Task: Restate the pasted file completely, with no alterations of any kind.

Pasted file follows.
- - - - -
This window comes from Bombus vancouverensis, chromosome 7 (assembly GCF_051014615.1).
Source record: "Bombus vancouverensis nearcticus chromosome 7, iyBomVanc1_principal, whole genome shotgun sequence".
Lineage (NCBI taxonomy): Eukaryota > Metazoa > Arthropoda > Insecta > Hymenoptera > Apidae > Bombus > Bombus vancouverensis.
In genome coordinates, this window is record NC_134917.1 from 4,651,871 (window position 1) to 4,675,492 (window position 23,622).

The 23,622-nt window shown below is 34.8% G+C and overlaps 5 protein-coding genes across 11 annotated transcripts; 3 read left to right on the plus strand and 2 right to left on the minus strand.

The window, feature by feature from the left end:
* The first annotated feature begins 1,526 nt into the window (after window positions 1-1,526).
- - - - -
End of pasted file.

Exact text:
This window comes from Bombus vancouverensis, chromosome 7 (assembly GCF_051014615.1).
Source record: "Bombus vancouverensis nearcticus chromosome 7, iyBomVanc1_principal, whole genome shotgun sequence".
Lineage (NCBI taxonomy): Eukaryota > Metazoa > Arthropoda > Insecta > Hymenoptera > Apidae > Bombus > Bombus vancouverensis.
In genome coordinates, this window is record NC_134917.1 from 4,651,871 (window position 1) to 4,675,492 (window position 23,622).

The 23,622-nt window shown below is 34.8% G+C and overlaps 5 protein-coding genes across 11 annotated transcripts; 3 read left to right on the plus strand and 2 right to left on the minus strand.

The window, feature by feature from the left end:
* The first annotated feature begins 1,526 nt into the window (after window positions 1-1,526).